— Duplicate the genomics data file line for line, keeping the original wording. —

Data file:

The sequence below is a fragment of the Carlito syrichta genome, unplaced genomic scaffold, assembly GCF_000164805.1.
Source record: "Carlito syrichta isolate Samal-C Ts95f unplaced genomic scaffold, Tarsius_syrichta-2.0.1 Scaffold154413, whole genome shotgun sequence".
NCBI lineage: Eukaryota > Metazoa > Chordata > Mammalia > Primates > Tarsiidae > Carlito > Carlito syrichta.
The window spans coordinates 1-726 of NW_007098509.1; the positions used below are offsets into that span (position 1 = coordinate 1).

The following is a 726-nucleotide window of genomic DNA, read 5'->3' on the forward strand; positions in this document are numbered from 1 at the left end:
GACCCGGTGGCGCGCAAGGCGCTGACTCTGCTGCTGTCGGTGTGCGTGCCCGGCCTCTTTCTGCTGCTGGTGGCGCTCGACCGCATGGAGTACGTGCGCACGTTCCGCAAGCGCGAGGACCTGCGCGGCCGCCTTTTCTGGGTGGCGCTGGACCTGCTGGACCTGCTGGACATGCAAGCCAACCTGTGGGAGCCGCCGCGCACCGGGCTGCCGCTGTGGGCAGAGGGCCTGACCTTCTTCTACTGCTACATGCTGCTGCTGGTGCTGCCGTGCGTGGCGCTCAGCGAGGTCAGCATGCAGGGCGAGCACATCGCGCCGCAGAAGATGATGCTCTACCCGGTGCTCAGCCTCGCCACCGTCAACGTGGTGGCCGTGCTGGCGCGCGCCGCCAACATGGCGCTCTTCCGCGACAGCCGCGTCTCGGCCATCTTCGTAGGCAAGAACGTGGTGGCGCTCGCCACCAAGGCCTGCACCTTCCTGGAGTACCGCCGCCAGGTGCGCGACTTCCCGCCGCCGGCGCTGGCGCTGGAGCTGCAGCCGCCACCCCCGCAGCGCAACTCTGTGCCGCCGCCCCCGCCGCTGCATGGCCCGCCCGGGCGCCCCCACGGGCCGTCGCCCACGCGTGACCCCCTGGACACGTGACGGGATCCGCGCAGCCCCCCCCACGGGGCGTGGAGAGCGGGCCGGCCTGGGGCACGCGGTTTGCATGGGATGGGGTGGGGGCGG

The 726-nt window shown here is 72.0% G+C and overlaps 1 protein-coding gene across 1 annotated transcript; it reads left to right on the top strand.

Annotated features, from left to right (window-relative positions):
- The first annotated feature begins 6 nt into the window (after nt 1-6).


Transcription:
The sequence below is a fragment of the Carlito syrichta genome, unplaced genomic scaffold, assembly GCF_000164805.1.
Source record: "Carlito syrichta isolate Samal-C Ts95f unplaced genomic scaffold, Tarsius_syrichta-2.0.1 Scaffold154413, whole genome shotgun sequence".
NCBI lineage: Eukaryota > Metazoa > Chordata > Mammalia > Primates > Tarsiidae > Carlito > Carlito syrichta.
The window spans coordinates 1-726 of NW_007098509.1; the positions used below are offsets into that span (position 1 = coordinate 1).

The following is a 726-nucleotide window of genomic DNA, read 5'->3' on the forward strand; positions in this document are numbered from 1 at the left end:
GACCCGGTGGCGCGCAAGGCGCTGACTCTGCTGCTGTCGGTGTGCGTGCCCGGCCTCTTTCTGCTGCTGGTGGCGCTCGACCGCATGGAGTACGTGCGCACGTTCCGCAAGCGCGAGGACCTGCGCGGCCGCCTTTTCTGGGTGGCGCTGGACCTGCTGGACCTGCTGGACATGCAAGCCAACCTGTGGGAGCCGCCGCGCACCGGGCTGCCGCTGTGGGCAGAGGGCCTGACCTTCTTCTACTGCTACATGCTGCTGCTGGTGCTGCCGTGCGTGGCGCTCAGCGAGGTCAGCATGCAGGGCGAGCACATCGCGCCGCAGAAGATGATGCTCTACCCGGTGCTCAGCCTCGCCACCGTCAACGTGGTGGCCGTGCTGGCGCGCGCCGCCAACATGGCGCTCTTCCGCGACAGCCGCGTCTCGGCCATCTTCGTAGGCAAGAACGTGGTGGCGCTCGCCACCAAGGCCTGCACCTTCCTGGAGTACCGCCGCCAGGTGCGCGACTTCCCGCCGCCGGCGCTGGCGCTGGAGCTGCAGCCGCCACCCCCGCAGCGCAACTCTGTGCCGCCGCCCCCGCCGCTGCATGGCCCGCCCGGGCGCCCCCACGGGCCGTCGCCCACGCGTGACCCCCTGGACACGTGACGGGATCCGCGCAGCCCCCCCCACGGGGCGTGGAGAGCGGGCCGGCCTGGGGCACGCGGTTTGCATGGGATGGGGTGGGGGCGG

The 726-nt window shown here is 72.0% G+C and overlaps 1 protein-coding gene across 1 annotated transcript; it reads left to right on the top strand.

Annotated features, from left to right (window-relative positions):
- The first annotated feature begins 6 nt into the window (after nt 1-6).